On the one hand, the agriculture sector is responsible for a high amount of greenhouse gas (GHG) emissions, with agri-food systems causing 31 per cent of total global emissions. On the other hand, the agriculture sector is itself strongly impacted by climate change at an early stage.
The Food and Agriculture Organization of the United Nations (FAO) sheds a light on the role of agriculture in climate protection at the UN Climate Change Conference of the Parties’ (COP26) in Glasgow, UK, early November 2021.
Agricultural expansion drives almost 90 per cent of global deforestation – an impact much greater than previously thought, FAO stated at COP26.
Deforestation is the conversion of forest to other land uses, such as agriculture and infrastructure. Worldwide, more than half of forest loss is due to conversion of forest into cropland, whereas livestock grazing is responsible for almost 40 per cent of forest loss, according to the new study.
Agriculture remains the main driver of deforestation in all regions except for Europe, where urban and infrastructure development have a higher impact, the study says. Conversion to cropland dominates forest loss in Africa and Asia, with over 75 per cent of the forest area lost converted to cropland. In South America, almost three quarters of deforestation is due to livestock grazing.
The new data also confirms an overall slowdown in global deforestation while warning that tropical rainforests, in particular, are under high pressure from agricultural expansion.
Targeted action in agriculture could have a massive impact on climate change, according to a joint brief by the Investment Centre of FAO and the European Bank for Reconstruction and Development (EBRD) presented at COP26.
The mitigation potential of crop and livestock activities, including soil carbon sequestration and better land management, is estimated at 3 to 7 per cent of total anthropogenic emissions by 2030. The potential economic value of mitigating these emissions could amount to USD 60 billion to USD 360 billion, the two institutions say.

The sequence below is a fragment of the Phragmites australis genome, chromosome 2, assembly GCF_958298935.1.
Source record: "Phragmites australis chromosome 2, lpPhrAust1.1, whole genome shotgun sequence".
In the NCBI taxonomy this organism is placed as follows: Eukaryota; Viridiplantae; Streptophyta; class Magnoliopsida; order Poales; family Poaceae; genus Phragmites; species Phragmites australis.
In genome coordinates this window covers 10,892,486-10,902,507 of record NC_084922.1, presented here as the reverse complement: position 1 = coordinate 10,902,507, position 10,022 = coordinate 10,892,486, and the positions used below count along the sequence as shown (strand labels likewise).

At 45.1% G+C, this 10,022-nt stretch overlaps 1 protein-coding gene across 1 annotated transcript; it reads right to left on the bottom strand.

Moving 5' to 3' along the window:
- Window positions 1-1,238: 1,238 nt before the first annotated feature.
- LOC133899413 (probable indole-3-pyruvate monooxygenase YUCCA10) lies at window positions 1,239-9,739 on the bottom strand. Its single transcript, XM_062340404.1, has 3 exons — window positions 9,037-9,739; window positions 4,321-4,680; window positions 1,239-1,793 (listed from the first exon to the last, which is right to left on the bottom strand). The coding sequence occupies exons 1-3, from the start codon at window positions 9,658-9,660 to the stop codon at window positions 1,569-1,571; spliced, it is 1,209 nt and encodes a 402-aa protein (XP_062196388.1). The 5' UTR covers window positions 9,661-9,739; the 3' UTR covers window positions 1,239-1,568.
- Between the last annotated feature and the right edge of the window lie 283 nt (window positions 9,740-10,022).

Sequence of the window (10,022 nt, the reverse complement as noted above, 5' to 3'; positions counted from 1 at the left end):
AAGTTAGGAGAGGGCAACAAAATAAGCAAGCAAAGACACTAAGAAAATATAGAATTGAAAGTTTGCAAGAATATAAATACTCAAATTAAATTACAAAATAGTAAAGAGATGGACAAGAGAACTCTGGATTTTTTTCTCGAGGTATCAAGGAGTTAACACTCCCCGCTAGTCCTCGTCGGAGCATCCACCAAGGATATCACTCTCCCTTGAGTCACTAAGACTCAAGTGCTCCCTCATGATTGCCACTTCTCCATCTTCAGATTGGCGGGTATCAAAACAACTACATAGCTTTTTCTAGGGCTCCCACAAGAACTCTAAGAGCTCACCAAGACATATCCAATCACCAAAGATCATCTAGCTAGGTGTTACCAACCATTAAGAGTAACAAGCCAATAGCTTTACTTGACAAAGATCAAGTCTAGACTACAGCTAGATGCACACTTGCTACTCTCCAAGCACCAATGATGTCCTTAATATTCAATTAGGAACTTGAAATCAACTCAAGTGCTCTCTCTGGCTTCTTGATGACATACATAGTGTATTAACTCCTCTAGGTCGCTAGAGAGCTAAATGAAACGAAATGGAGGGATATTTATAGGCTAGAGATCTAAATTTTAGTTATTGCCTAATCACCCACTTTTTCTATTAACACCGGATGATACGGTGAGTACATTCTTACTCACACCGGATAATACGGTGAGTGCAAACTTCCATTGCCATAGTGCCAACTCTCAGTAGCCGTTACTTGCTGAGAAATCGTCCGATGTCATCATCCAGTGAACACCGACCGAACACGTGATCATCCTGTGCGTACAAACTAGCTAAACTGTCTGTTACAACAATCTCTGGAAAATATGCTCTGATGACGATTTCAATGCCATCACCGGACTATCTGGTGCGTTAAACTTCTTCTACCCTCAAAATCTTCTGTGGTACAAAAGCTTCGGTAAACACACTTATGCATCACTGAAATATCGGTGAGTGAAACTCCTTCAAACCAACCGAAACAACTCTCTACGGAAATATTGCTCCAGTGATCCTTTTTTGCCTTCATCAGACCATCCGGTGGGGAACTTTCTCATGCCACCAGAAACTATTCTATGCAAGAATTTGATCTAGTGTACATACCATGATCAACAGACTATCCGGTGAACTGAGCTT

The brief highlights the huge potential for engaging food and land-use systems in the fight against climate change. It also shows how the agriculture sector is uniquely placed to be part of the carbon neutral solution through reducing emissions, while maximizing its potential to act as a carbon sink by absorbing more carbon from the atmosphere than it releases. A full report will be published early 2022.
The food supply chain is on course to overtake farming and land use as the largest contributor to greenhouse gases (GHGs) from the agri-food system in many countries, due to rapid growth driven by food processing, packaging, transport, retail, household consumption, waste disposal and the manufacturing of fertilizers, according to new data presented by FAO at COP26.
Factors unrelated to on-farm activities and land-use changes already account for more than half of the carbon dioxide emissions from agri-food systems in advanced regions, and their share has more than doubled over the past three decades in developing countries.
Agri-food-system GHG emissions from Asia, the world’s most populous region, are by far the greatest, followed by Africa, South America, Europe, North America and Oceania.
However, the study found that GHG missions from pre- and post-production phases of the food-supply chain accounted for more than half of the agri-food system total in both Europe and North America, while the figure was below 14 per cent for Africa and South America.
More information at FAO website:
Supply chain joins deforestation and farming practices as main source of emissions in agri-food sector
COP26: Agricultural expansion drives almost 90 percent of global deforestation
Climate action in agribusiness could reduce emissions by up to 7 per cent